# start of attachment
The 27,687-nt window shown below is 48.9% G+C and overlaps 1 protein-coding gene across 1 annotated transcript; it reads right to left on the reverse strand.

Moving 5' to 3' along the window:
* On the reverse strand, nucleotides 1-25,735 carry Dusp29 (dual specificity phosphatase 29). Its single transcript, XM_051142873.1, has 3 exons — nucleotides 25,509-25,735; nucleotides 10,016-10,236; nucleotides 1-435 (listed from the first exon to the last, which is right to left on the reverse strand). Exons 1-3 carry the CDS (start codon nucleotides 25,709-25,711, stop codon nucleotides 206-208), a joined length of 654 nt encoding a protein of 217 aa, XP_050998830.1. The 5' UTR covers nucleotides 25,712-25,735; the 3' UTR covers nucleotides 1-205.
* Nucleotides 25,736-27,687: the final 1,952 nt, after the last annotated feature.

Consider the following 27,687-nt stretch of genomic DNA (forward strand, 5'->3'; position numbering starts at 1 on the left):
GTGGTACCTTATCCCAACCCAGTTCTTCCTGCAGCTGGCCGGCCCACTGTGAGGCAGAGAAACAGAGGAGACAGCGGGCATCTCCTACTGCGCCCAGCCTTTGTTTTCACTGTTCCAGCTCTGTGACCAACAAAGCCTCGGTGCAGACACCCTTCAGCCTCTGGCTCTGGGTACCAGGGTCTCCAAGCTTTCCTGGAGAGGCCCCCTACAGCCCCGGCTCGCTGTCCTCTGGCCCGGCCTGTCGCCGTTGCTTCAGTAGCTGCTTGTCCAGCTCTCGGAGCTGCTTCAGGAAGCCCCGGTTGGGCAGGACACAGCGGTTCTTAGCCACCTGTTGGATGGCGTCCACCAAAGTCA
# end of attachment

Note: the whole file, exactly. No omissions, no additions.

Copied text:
The 27,687-nt window shown below is 48.9% G+C and overlaps 1 protein-coding gene across 1 annotated transcript; it reads right to left on the reverse strand.

Moving 5' to 3' along the window:
* On the reverse strand, nucleotides 1-25,735 carry Dusp29 (dual specificity phosphatase 29). Its single transcript, XM_051142873.1, has 3 exons — nucleotides 25,509-25,735; nucleotides 10,016-10,236; nucleotides 1-435 (listed from the first exon to the last, which is right to left on the reverse strand). Exons 1-3 carry the CDS (start codon nucleotides 25,709-25,711, stop codon nucleotides 206-208), a joined length of 654 nt encoding a protein of 217 aa, XP_050998830.1. The 5' UTR covers nucleotides 25,712-25,735; the 3' UTR covers nucleotides 1-205.
* Nucleotides 25,736-27,687: the final 1,952 nt, after the last annotated feature.

Consider the following 27,687-nt stretch of genomic DNA (forward strand, 5'->3'; position numbering starts at 1 on the left):
GTGGTACCTTATCCCAACCCAGTTCTTCCTGCAGCTGGCCGGCCCACTGTGAGGCAGAGAAACAGAGGAGACAGCGGGCATCTCCTACTGCGCCCAGCCTTTGTTTTCACTGTTCCAGCTCTGTGACCAACAAAGCCTCGGTGCAGACACCCTTCAGCCTCTGGCTCTGGGTACCAGGGTCTCCAAGCTTTCCTGGAGAGGCCCCCTACAGCCCCGGCTCGCTGTCCTCTGGCCCGGCCTGTCGCCGTTGCTTCAGTAGCTGCTTGTCCAGCTCTCGGAGCTGCTTCAGGAAGCCCCGGTTGGGCAGGACACAGCGGTTCTTAGCCACCTGTTGGATGGCGTCCACCAAAGTCA